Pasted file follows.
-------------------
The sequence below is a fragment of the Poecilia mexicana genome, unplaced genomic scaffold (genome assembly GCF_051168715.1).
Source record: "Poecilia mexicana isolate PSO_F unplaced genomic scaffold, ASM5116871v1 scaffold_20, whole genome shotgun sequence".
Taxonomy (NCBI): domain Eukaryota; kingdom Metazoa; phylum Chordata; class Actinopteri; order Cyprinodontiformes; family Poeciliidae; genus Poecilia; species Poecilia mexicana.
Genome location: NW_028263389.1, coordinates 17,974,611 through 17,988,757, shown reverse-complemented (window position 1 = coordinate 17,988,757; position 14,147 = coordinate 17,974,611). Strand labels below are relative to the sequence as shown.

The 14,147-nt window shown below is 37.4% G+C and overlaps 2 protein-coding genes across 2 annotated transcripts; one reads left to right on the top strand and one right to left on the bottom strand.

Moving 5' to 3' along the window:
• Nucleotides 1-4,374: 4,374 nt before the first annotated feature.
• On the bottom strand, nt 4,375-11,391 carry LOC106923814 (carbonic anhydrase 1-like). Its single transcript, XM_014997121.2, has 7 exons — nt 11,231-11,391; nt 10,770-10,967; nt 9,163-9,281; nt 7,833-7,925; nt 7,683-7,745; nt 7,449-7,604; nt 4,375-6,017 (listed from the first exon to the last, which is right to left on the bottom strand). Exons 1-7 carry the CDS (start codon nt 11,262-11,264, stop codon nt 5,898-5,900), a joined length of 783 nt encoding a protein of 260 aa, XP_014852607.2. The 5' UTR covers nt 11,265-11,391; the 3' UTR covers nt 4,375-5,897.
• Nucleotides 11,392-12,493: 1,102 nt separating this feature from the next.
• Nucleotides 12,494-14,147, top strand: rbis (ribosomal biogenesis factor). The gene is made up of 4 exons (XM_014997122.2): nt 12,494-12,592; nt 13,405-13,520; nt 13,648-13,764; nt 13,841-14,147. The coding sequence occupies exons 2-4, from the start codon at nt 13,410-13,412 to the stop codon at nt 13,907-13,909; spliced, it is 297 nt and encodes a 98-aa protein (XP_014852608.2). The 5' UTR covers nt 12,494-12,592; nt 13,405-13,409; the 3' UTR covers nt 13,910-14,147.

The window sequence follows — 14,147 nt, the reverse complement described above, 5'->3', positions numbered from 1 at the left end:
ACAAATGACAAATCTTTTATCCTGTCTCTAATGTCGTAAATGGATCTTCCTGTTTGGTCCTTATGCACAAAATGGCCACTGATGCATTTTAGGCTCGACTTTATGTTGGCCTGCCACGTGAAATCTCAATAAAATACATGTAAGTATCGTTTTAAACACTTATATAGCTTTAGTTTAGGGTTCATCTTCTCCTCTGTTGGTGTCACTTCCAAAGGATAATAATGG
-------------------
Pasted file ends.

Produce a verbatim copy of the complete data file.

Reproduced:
The sequence below is a fragment of the Poecilia mexicana genome, unplaced genomic scaffold (genome assembly GCF_051168715.1).
Source record: "Poecilia mexicana isolate PSO_F unplaced genomic scaffold, ASM5116871v1 scaffold_20, whole genome shotgun sequence".
Taxonomy (NCBI): domain Eukaryota; kingdom Metazoa; phylum Chordata; class Actinopteri; order Cyprinodontiformes; family Poeciliidae; genus Poecilia; species Poecilia mexicana.
Genome location: NW_028263389.1, coordinates 17,974,611 through 17,988,757, shown reverse-complemented (window position 1 = coordinate 17,988,757; position 14,147 = coordinate 17,974,611). Strand labels below are relative to the sequence as shown.

The 14,147-nt window shown below is 37.4% G+C and overlaps 2 protein-coding genes across 2 annotated transcripts; one reads left to right on the top strand and one right to left on the bottom strand.

Moving 5' to 3' along the window:
• Nucleotides 1-4,374: 4,374 nt before the first annotated feature.
• On the bottom strand, nt 4,375-11,391 carry LOC106923814 (carbonic anhydrase 1-like). Its single transcript, XM_014997121.2, has 7 exons — nt 11,231-11,391; nt 10,770-10,967; nt 9,163-9,281; nt 7,833-7,925; nt 7,683-7,745; nt 7,449-7,604; nt 4,375-6,017 (listed from the first exon to the last, which is right to left on the bottom strand). Exons 1-7 carry the CDS (start codon nt 11,262-11,264, stop codon nt 5,898-5,900), a joined length of 783 nt encoding a protein of 260 aa, XP_014852607.2. The 5' UTR covers nt 11,265-11,391; the 3' UTR covers nt 4,375-5,897.
• Nucleotides 11,392-12,493: 1,102 nt separating this feature from the next.
• Nucleotides 12,494-14,147, top strand: rbis (ribosomal biogenesis factor). The gene is made up of 4 exons (XM_014997122.2): nt 12,494-12,592; nt 13,405-13,520; nt 13,648-13,764; nt 13,841-14,147. The coding sequence occupies exons 2-4, from the start codon at nt 13,410-13,412 to the stop codon at nt 13,907-13,909; spliced, it is 297 nt and encodes a 98-aa protein (XP_014852608.2). The 5' UTR covers nt 12,494-12,592; nt 13,405-13,409; the 3' UTR covers nt 13,910-14,147.

The window sequence follows — 14,147 nt, the reverse complement described above, 5'->3', positions numbered from 1 at the left end:
ACAAATGACAAATCTTTTATCCTGTCTCTAATGTCGTAAATGGATCTTCCTGTTTGGTCCTTATGCACAAAATGGCCACTGATGCATTTTAGGCTCGACTTTATGTTGGCCTGCCACGTGAAATCTCAATAAAATACATGTAAGTATCGTTTTAAACACTTATATAGCTTTAGTTTAGGGTTCATCTTCTCCTCTGTTGGTGTCACTTCCAAAGGATAATAATGG